Presidency of the Republic of Cyprus

At the outset, I wish to express my deep appreciation to Egypt, to President Sisi, for organizing this important Summit at this critical juncture for our region. Egypt’s role as a bedrock and promoter of peace and stability in the region is critical.

Cyprus is participating as a country of the region – the closest EU member state - whose security is directly affected by the developments in the Middle East.

Cyprus is also present as a neighboring country with excellent relations with all countries of the region, ready to contribute and assist in any way possible to de-escalate this conflict and facilitate the transfer of humanitarian assistance.

The high level of representation is indicative of the urgency to overcome the crisis and to engage in a dialogue in order to find viable solutions to the complex and recurring challenges our region faces.

In this regard, Cyprus’s approach to tackling the current crisis is governed by the following elements:

1. Terrorism is a common threat for all of our countries and there is never any justification; we have therefore unequivocally condemned Hamas’ terrorist attack of the 7th of October.

2. The fact that Hamas, does not represent all Palestinian people or the Palestinian cause.

3. The right to self-defense must always be exercised in line with international law, including international humanitarian law.

4. The need for permanent de-escalation.

5. The vital importance of protecting all civilians - the targeting of civilians and civilian infrastructure is unacceptable.

6. Ensuring that humanitarian assistance reaches Gaza. We fully acknowledge Egypt’s pivotal role, also in this respect. To this end, Cyprus stands ready to assist in any way possible.

7. The need for the immediate and unconditional release of all hostages.


8. The recommitment to a viable two-state solution, in line with the parameters reflected in relevant UN Security Council Resolutions. This can be the only viable solution to the problem. It is abundantly clear that we have no other option but to create the conditions for the resumption of a meaningful peace process.

Our region cannot afford to continue addressing its crises in fire-fighting mode. What this crisis, as well as other recent crises have taught us, is that there are no frozen conflicts. That in the absence of viable, lasting peace, there is always the risk of erupting conflict, with devastating consequences and ripple effects.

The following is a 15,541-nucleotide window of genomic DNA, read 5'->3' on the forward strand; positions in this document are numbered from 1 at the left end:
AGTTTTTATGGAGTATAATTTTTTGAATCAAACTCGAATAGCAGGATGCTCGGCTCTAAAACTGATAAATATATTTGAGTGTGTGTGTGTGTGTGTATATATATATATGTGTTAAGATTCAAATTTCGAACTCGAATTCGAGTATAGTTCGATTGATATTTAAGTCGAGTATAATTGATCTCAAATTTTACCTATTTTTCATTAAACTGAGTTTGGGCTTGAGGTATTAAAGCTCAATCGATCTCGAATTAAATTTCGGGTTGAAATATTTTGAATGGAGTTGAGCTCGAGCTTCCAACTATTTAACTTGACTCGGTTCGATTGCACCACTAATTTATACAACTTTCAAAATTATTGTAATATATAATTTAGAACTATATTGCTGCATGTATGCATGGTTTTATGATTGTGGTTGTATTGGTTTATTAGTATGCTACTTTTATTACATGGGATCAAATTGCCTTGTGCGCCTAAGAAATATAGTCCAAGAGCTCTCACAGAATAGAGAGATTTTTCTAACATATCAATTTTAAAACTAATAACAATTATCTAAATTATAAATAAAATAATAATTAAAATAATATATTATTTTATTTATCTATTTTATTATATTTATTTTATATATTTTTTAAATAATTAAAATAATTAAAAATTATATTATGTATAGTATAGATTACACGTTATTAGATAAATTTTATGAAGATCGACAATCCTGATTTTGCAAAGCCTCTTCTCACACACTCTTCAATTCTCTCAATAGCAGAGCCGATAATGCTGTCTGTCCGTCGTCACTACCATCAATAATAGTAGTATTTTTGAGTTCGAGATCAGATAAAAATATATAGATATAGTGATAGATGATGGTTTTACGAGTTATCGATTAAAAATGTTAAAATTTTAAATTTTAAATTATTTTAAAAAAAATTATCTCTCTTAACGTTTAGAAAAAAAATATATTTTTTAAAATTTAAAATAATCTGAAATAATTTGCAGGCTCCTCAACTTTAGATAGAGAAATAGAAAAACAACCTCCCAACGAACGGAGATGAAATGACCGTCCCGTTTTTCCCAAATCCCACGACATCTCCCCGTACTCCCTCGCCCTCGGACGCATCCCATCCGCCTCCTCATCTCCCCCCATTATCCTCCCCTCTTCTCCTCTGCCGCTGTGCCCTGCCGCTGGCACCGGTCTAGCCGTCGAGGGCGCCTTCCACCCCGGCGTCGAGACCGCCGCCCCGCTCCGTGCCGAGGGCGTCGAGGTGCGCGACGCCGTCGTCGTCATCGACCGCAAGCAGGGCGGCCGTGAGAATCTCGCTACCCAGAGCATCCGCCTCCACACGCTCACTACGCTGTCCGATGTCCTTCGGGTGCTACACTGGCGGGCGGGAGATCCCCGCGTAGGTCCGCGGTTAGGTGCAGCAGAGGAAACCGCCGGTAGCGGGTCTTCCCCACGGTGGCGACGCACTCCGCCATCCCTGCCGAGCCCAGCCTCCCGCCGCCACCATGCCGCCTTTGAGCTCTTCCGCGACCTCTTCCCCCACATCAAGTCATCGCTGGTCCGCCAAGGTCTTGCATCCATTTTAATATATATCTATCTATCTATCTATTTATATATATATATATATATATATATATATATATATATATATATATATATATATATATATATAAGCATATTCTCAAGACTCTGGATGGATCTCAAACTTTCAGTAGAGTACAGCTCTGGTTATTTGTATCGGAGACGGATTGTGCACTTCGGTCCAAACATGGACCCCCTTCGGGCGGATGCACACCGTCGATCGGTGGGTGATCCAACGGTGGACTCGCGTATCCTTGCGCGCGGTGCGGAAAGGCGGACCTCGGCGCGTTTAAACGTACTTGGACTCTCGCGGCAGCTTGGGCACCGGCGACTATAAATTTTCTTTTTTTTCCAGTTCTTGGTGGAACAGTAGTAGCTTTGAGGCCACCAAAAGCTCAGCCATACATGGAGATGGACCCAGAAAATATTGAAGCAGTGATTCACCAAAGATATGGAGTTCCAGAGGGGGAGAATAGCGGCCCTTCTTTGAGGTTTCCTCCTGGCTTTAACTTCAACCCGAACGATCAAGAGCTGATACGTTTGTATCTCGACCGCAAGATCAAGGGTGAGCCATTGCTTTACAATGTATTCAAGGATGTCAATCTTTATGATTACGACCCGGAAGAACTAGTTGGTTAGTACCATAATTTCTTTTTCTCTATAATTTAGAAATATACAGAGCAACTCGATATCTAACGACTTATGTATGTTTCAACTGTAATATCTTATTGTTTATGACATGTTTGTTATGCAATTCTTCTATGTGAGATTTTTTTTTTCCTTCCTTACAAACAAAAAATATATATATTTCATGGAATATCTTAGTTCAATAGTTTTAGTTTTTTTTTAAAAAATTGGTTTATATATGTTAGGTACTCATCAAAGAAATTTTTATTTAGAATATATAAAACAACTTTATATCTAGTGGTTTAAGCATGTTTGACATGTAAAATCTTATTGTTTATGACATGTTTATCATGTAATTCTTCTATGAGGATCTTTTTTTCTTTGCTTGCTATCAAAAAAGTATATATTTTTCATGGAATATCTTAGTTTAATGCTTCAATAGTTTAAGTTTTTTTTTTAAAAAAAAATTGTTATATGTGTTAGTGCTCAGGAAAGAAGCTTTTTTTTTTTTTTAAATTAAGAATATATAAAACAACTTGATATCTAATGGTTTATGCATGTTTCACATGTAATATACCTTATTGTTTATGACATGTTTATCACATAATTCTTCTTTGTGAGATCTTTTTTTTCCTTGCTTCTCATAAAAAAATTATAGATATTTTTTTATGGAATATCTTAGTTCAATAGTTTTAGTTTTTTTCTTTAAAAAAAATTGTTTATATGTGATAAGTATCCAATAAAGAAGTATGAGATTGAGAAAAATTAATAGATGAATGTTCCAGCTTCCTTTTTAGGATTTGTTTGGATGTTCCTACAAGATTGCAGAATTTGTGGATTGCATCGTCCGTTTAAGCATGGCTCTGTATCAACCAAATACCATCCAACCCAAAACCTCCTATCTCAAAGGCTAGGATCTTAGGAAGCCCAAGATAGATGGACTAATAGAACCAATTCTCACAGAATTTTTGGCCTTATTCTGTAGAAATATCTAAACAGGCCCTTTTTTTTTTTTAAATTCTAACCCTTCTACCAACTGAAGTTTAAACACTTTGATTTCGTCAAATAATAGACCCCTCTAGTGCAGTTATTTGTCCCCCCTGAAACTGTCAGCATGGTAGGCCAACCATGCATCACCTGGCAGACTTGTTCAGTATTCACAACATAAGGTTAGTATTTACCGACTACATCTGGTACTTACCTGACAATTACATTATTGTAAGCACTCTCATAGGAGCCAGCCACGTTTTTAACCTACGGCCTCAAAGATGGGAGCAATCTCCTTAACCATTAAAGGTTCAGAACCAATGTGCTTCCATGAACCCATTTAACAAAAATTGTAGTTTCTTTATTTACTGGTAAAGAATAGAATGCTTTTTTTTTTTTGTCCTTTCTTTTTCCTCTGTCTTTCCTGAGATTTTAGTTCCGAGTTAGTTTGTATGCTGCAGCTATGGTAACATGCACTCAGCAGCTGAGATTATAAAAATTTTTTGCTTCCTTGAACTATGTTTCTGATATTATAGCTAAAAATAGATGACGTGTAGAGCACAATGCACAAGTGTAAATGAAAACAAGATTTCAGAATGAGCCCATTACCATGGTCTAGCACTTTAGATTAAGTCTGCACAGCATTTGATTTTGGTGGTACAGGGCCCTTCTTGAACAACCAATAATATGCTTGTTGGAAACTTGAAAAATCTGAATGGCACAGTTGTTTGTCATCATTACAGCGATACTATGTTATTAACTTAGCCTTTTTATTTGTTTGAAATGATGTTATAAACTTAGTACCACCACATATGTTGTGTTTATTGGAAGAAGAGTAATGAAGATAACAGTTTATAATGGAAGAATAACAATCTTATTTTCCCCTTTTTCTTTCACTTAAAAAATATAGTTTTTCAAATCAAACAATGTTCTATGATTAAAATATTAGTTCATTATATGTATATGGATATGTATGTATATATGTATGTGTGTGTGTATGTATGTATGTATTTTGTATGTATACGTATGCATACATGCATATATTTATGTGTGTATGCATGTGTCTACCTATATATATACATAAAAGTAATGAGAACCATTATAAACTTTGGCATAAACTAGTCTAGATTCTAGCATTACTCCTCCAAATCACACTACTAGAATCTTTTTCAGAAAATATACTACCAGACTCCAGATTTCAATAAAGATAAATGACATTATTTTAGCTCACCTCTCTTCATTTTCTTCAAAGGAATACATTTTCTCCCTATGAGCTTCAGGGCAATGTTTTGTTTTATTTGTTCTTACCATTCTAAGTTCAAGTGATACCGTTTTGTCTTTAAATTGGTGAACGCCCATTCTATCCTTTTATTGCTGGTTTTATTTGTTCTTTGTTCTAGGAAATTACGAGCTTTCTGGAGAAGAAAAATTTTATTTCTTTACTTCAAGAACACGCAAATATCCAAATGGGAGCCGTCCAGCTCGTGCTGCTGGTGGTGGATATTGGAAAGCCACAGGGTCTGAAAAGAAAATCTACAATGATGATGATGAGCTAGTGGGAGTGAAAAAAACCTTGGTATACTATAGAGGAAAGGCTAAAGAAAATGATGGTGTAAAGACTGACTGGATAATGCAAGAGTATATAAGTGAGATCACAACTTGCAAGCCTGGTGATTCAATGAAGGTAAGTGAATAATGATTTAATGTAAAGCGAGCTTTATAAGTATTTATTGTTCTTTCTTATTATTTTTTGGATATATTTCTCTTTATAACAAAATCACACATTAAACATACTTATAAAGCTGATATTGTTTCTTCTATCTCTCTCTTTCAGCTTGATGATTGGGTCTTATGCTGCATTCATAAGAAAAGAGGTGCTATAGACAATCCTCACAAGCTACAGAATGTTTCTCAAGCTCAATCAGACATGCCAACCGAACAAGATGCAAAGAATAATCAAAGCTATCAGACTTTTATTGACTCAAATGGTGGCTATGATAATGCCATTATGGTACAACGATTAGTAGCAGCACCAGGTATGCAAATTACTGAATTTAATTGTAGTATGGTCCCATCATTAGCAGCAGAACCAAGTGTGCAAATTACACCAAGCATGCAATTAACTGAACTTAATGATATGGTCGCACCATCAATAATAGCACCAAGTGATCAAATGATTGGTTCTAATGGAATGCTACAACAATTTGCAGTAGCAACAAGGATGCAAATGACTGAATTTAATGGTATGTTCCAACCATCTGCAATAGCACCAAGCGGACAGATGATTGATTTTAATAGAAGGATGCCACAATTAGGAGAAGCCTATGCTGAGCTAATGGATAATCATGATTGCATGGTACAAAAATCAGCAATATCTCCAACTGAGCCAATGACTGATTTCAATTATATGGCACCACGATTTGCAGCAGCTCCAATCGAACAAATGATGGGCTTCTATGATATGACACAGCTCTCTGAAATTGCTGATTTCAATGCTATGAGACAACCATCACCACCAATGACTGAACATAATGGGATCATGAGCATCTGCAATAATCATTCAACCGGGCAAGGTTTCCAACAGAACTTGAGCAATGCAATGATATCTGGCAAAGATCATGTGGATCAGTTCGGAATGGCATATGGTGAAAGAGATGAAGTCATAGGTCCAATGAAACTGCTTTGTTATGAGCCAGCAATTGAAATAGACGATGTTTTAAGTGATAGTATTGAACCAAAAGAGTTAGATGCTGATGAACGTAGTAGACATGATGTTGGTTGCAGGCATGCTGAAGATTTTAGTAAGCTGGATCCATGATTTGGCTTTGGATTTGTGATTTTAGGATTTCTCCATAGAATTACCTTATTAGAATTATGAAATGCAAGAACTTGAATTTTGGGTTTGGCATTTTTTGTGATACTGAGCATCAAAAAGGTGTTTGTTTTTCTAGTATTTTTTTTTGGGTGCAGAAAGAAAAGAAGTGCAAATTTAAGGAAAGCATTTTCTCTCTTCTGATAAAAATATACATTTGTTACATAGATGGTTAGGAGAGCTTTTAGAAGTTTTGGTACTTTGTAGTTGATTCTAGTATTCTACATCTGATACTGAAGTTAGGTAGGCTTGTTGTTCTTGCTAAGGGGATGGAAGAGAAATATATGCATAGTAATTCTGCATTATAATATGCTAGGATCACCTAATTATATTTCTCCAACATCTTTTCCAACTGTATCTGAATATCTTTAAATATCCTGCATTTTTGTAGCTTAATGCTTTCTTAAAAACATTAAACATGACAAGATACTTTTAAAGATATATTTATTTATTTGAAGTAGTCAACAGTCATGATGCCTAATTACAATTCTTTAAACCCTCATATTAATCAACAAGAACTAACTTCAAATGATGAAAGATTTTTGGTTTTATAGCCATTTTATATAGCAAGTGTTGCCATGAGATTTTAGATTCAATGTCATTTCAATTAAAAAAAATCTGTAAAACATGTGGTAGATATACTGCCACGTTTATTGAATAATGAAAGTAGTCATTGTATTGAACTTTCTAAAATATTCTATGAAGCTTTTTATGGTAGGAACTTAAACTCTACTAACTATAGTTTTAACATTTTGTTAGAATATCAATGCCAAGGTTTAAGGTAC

In the vacuum created in the absence of fair and viable political solutions that address the root causes of conflicts, we will not see an end to the cycle of violence.

The current conflict also presents a serious national security threat that cannot be overstated and should not be underestimated, particularly for the countries of our region. For example, Egypt and Jordan, are shouldering enormous migratory burden. They cannot be expected to shoulder any more.

Moreover, we fully understand and appreciate Egypt’s legitimate, real concerns because we know that Egypt is a catalyst of stability in our region and its security should not and cannot be jeopardized.

We also share the fear that, as has often been the case in the past, our neighborhood will disproportionately bear the brunt of the consequences of this conflict.

We cannot be expected to do that on our own. This is not a regional crisis of limited concern or impact. It is fundamentally a question of international peace and security and a challenge that our global collective security system must respond to.

The Secretary-General of the United Nations, whose presence here today I very much welcome, must be given space to contribute decisively to peacemaking in the Middle East and to contain the ramifications of this crisis.

Our region cannot afford further instability. It is in dire need of peace, stability, and security.